In May of 1868, Elizabeth Bingham Young and her new husband, Egerton Ryerson Young, began a long journey from Hamilton, Ontario, to the Methodist mission of Rossville. For the next eight years, Elizabeth supported her husband’s work at two mission houses, Norway House and then Berens River. Unprepared for the difficult conditions and the “eight months long” winter, and unimpressed with “eating fish twenty-one times a week,” the young Upper Canada wife rose to the challenge. In these remote outposts, she gave birth to three children, acted as a nurse and doctor, and applied both perseverance and determination to learning Cree, while also coping with poverty and short supplies within her community. Her account of mission life, as seen through the eyes of a woman, is the first of its kind to be archived and now to appear in print.
Accompanying Elizabeth’s memoir, and offering a counterpoint to it, are the reminiscences of her eldest son, “Eddie.” Born at Norway House in 1869 and nursed by a Cree woman from infancy, Eddie was immersed in local Cree and Ojibwe life, culture, and language, in many ways exemplifying the process of reverse acculturation often in evidence among the children of missionaries. Like those of his mother, Eddie’s memories capture the sensory and emotional texture of mission life, providing a portrait that is startling in its immediacy.
Skillfully woven together and meticulously annotated by Jennifer Brown, these two remarkable recollections of mission life are an invaluable addition to the fields of religious, missionary, and Aboriginal history. In their power to resurrect experience, they are also a fascination to read.
About the authors
Missionary wife of Egerton Ryerson Young.
Son of Egerton Ryerson Young and Elizabeth Bingham Young.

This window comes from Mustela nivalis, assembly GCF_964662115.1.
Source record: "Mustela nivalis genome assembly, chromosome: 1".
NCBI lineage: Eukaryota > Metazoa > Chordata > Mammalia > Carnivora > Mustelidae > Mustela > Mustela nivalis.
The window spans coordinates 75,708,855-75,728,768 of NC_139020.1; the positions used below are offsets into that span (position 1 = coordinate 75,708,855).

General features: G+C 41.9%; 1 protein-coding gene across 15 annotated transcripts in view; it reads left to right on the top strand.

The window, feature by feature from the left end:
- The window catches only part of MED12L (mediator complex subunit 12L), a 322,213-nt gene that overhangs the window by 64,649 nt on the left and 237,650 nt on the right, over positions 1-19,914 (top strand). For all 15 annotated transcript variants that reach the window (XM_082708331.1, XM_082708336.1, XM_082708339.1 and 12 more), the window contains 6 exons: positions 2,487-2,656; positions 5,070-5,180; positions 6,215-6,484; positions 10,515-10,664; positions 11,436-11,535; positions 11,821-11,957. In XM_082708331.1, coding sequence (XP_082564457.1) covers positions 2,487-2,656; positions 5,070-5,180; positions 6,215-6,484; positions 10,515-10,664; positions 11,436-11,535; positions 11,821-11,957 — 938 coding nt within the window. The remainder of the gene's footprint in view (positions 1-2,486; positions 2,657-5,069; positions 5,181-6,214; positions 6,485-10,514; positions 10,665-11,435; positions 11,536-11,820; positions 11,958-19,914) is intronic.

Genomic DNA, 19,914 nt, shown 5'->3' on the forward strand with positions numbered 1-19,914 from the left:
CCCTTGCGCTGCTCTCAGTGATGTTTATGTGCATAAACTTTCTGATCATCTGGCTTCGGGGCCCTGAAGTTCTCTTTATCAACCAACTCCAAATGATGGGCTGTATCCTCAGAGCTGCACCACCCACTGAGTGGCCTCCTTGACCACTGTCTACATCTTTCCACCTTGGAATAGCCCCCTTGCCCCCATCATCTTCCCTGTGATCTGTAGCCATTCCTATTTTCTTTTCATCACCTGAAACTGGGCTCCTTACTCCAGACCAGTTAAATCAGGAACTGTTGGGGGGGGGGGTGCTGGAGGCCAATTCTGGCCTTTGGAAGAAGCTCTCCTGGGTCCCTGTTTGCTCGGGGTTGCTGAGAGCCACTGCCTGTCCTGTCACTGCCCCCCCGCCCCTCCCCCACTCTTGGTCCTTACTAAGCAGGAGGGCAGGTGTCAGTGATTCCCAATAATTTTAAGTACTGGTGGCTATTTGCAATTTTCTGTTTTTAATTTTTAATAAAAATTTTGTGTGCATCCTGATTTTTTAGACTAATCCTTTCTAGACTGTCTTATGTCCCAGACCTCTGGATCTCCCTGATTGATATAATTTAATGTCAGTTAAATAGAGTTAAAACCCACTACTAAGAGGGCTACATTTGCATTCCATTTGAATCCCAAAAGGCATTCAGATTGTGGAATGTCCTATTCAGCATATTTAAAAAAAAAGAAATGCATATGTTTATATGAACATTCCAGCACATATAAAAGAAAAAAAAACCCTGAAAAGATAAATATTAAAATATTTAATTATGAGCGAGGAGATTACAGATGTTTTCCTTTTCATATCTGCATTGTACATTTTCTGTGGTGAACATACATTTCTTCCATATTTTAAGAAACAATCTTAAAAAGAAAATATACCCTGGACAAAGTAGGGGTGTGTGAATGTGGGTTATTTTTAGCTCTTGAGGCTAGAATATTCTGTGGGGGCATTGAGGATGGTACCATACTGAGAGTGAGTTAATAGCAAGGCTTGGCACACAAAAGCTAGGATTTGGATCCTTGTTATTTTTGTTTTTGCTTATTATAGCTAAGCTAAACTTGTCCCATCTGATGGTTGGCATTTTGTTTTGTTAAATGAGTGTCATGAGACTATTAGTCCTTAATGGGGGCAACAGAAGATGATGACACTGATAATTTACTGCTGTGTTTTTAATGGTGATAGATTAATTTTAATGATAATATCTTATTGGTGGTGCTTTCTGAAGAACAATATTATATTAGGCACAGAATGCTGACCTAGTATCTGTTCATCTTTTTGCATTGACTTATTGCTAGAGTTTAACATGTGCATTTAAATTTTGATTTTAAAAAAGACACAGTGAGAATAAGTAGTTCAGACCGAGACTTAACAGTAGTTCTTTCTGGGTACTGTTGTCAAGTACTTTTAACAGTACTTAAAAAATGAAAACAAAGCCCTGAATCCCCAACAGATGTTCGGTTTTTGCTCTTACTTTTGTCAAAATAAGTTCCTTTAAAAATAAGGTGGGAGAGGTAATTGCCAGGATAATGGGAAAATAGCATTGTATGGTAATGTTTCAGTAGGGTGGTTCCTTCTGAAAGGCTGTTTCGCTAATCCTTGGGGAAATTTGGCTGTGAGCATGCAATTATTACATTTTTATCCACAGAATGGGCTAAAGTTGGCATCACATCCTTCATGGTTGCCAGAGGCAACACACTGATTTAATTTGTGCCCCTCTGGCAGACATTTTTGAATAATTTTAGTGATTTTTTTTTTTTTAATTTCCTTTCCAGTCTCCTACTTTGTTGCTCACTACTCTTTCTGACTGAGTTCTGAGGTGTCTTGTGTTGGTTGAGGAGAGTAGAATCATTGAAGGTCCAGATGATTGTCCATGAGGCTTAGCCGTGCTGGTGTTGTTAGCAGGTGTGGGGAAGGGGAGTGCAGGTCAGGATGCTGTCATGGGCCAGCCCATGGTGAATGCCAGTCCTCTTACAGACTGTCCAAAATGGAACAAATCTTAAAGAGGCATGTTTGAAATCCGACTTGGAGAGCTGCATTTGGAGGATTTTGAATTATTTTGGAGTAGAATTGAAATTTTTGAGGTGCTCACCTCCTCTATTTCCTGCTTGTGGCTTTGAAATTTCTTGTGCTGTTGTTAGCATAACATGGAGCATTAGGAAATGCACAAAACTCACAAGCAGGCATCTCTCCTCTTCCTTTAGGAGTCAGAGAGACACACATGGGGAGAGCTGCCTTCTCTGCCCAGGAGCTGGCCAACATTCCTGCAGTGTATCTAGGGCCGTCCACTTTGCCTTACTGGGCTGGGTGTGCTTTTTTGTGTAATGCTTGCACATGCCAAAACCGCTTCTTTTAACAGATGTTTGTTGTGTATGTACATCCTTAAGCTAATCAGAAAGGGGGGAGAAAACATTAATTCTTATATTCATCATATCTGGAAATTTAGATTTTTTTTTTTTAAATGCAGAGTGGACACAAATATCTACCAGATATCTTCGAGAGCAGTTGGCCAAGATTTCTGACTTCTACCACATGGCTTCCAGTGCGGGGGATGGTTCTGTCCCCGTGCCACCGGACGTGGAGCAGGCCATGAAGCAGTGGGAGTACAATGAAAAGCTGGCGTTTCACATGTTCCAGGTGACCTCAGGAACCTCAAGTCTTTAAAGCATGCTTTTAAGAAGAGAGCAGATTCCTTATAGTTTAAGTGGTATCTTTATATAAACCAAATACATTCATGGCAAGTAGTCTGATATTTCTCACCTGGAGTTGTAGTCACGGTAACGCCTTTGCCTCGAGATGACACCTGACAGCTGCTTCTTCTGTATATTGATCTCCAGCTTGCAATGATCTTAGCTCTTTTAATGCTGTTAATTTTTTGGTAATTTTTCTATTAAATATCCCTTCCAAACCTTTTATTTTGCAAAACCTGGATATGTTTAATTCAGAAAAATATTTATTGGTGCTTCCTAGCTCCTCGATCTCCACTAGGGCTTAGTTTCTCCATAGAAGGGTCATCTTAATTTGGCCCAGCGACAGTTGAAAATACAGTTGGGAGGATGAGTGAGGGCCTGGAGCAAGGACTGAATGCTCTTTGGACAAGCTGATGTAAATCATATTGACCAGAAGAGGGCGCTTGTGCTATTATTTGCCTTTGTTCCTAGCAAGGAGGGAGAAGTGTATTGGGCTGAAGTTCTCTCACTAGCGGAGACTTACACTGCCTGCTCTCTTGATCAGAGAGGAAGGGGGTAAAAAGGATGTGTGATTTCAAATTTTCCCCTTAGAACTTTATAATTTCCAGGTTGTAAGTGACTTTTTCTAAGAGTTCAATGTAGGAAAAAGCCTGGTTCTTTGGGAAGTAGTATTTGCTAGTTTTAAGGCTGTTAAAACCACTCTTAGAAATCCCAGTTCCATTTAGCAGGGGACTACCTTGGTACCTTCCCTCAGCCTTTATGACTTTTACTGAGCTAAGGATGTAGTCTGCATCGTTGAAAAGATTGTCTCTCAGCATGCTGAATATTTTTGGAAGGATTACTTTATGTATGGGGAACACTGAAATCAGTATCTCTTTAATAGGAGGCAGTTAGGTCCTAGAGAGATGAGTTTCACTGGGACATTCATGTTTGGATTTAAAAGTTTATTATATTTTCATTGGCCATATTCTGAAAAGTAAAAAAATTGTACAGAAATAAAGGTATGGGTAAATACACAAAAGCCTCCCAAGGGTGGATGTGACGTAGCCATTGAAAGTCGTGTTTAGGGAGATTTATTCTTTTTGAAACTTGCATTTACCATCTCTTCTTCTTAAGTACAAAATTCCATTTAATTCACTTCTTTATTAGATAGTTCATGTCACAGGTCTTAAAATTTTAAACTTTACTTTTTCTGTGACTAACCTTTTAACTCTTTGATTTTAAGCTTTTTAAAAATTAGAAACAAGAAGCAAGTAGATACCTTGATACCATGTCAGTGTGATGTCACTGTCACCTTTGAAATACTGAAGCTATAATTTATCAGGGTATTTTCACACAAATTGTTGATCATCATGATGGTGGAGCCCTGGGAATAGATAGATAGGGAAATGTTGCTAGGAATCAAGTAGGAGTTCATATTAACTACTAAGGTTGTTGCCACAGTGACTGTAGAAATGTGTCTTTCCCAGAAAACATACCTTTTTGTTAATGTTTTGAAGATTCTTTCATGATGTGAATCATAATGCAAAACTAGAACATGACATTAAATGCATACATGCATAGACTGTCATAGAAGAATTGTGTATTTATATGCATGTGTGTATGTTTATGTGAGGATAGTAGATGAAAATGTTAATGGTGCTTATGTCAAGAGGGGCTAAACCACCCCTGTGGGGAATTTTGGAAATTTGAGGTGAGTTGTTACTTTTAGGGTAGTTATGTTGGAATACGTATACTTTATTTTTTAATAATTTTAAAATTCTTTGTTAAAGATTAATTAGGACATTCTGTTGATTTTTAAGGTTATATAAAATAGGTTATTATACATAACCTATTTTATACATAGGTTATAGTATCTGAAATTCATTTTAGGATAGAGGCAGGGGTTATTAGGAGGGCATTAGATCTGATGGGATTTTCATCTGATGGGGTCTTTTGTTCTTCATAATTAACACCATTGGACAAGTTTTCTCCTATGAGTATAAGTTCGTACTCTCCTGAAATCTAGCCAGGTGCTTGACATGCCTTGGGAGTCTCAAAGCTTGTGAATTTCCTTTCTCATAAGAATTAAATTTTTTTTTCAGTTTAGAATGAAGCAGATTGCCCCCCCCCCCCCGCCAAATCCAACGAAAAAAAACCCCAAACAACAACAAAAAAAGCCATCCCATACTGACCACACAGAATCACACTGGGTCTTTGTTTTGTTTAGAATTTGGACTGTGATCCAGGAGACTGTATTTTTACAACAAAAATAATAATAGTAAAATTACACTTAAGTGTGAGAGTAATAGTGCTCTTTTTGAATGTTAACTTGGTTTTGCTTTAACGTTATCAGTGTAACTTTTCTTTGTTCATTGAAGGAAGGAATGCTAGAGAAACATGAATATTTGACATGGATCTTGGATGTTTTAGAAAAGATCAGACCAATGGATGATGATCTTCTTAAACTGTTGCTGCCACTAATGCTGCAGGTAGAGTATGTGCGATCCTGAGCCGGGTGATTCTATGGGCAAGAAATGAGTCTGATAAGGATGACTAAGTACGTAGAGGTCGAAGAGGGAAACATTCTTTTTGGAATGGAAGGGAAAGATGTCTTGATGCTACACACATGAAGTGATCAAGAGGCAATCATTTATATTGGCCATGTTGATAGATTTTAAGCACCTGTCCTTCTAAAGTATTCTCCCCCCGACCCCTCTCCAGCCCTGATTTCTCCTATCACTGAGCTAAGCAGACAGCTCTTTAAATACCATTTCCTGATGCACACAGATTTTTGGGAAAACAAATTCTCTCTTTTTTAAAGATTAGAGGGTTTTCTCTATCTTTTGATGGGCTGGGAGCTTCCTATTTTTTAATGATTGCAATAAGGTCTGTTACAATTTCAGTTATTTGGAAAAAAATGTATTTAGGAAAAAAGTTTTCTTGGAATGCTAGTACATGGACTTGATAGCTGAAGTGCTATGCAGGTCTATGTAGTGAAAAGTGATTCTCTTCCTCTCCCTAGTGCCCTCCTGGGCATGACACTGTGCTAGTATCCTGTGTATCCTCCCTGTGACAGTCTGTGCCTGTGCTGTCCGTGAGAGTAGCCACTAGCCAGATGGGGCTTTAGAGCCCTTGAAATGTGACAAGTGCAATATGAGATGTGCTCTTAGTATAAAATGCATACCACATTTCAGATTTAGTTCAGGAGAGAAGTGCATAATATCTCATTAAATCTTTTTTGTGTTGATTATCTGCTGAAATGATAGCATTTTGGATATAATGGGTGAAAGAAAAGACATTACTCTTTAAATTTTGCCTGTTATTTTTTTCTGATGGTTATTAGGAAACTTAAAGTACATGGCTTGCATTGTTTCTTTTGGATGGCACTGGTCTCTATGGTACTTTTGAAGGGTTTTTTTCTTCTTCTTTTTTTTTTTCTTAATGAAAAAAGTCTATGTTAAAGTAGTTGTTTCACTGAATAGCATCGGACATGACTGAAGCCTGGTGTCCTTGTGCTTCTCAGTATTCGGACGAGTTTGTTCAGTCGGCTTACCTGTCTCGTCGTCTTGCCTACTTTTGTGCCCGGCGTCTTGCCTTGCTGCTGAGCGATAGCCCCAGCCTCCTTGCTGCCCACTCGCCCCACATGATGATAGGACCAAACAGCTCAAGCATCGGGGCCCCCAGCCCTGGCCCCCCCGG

Jennifer S. H. Brown taught history at the University of Winnipeg for twenty-eight years and held a Canada Research Chair in Aboriginal history from 2004 to 2011. She served as director of the Centre for Rupert’s Land Studies, which focuses on Aboriginal peoples and the fur trade of the Hudson Bay watershed, from 1996 to 2010. She is the editor of the Rupert’s Land Record Society documentary series (McGill-Queen’s University Press), which publishes original materials on Aboriginal and fur trade history. She now resides in Denver, Colorado, where she continues her scholarly work.
"Her memoirs offer an exceedingly rare portrait of mission life as seen through the eyes of a woman."
“Brown’s editing and her insightful contextualization of first-hand 19th century historical material serve the reader well and add immeasurably to the joy of reading about these lively and endearing people. The grace with which this has been effected somewhat shields us from the difficulty of the task.”
Other titles by Jennifer S.H. Brown
An Ethnohistorian in Rupert’s Land
Together We Survive
Ethnographic Intuitions, Friendships, and Conversations
Memories, Myths, and Dreams of an Ojibwe Leader
Telling Our Stories
Omushkego Legends and Histories from Hudson Bay
Reading Beyond Words
Contexts for Native History, Second Edition
The Orders of the Dreamed
George Nelson on Cree and Northern Ojibwa Religion and Myth, 1823
The New Peoples
Being and Becoming Métis
Strangers in Blood
Fur Trade Company Families in Indian Country